We hear the terms “lean” and “continuous improvement” a lot, and often interchangeably. While lean focuses on improving customer value by eliminating waste (read more about lean here), continuous improvement focuses on making incremental efficiencies to internal processes which accumulate over time.
First implemented by Japanese industries struggling to rebuild after the devastation of WWII, kaizen was so successful that savvy American business picked it up. It’s now swept across the globe and has become a defining feature of many of the world’s most competitive businesses.
Continuous Improvement is Cultural
The Japanese term kaizen translates simply as “improvement.” Continuous improvement is a mindset. It’s the long term discipline of making incremental improvements that accumulate over time into big bottom line improvements.
There’s no room for elitism in continuous improvement. The CEO and shop floor or mail room worker alike must be committed to a cultural shift. Everyone endeavors, and everyone benefits.
Kaizen relies on workers’ grass roots ideas about how to improve the process they’re involved in everyday. It can’t be imposed effectively from head office because it requires intimate knowledge of ground level processes. This is why continuous improvement must begin with a cultural shift.
It’s About Empowerment
When was the last time you brought in a high priced consultant to talk to you about efficiency? Did you know that, most of the time, the answers he/she charged a bundle for were probably in front of you the whole time?
The beauty and the discipline of continuous improvement is that it’s not about hiring expensive consultants to tell you the secret of doing it. You have all you need to do it right now: they arrive at work every day for shift.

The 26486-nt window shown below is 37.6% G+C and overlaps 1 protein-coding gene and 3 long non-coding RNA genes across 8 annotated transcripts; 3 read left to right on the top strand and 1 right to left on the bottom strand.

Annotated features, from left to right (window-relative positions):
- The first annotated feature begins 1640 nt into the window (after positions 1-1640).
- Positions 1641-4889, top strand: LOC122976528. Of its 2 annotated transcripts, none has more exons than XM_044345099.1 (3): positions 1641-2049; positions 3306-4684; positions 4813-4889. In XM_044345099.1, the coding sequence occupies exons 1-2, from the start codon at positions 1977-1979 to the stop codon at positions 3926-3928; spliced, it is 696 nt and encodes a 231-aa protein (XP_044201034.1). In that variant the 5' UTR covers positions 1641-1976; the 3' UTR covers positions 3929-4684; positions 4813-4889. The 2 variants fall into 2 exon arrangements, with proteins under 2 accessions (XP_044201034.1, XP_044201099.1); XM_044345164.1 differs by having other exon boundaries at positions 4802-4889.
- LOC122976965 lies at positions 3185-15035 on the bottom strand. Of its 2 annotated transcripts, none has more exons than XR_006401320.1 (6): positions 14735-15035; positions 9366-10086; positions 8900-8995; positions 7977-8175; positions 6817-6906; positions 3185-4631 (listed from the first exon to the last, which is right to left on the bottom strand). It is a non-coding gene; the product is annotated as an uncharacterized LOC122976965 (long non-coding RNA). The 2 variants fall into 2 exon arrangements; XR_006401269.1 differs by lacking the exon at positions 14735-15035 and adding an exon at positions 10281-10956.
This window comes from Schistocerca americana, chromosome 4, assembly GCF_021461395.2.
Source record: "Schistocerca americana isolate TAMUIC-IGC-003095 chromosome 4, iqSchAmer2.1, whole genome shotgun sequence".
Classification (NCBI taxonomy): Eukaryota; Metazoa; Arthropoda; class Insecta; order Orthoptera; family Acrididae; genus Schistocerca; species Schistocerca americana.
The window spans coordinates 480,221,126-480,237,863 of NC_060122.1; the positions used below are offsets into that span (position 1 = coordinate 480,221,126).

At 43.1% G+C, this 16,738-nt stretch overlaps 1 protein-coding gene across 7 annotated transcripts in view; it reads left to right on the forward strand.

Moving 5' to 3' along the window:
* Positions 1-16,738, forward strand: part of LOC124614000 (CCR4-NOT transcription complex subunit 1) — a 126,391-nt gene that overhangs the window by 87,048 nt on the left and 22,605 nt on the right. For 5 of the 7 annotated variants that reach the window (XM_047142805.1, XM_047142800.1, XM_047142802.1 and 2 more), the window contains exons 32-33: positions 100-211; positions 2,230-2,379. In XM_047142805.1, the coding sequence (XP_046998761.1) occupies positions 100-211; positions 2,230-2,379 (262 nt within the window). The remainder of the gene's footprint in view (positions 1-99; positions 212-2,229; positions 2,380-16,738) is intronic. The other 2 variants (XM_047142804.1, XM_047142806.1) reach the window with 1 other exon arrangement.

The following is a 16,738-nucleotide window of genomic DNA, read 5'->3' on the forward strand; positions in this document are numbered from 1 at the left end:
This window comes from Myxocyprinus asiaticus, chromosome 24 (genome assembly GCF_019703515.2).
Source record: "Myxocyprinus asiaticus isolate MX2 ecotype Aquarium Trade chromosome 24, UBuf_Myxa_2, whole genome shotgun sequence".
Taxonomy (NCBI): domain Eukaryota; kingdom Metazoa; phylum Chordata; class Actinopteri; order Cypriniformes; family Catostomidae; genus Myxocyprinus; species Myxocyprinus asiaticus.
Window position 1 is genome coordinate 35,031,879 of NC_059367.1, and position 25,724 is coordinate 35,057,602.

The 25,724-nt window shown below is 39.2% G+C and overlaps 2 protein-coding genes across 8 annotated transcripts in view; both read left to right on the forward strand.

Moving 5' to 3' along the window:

Continuous improvement harnesses the talent of your workers. It empowers workers to take more ownership of improving the processes they’re most engaged with. In exchange, management must take their employees’ ideas seriously and give them the consideration they’re worth.
You can simply think of it as the circle of business life.
When employees are motivated and engaged in their jobs, and not just performing automatic tasks, they become wellsprings of ideas. The ideas probably aren’t earth shattering, but shattering the earth isn’t the goal. Continuous improvement makes big bottom line changes out of small improvements amortized over time.
A few seconds saved in a process that’s repeated thousands of times will reap big dividends.
The Process of Continuous Improvement
Continuous Improvement relies on a 4 step cycle, iterated indefinitely and improving processes as it goes.
It’s planning deliberately, taking decisive action, gathering key metrics, and taking the data seriously, which you roll over into your next decisive planning process.
Companies are made of separate processes, like trees are made of leaves, and every process can be improved. Continuous improvement is about creating the culture where every employee is personally invested in making improvements. It takes time to create that culture, but once established it will become the solid foundation of your company’s future.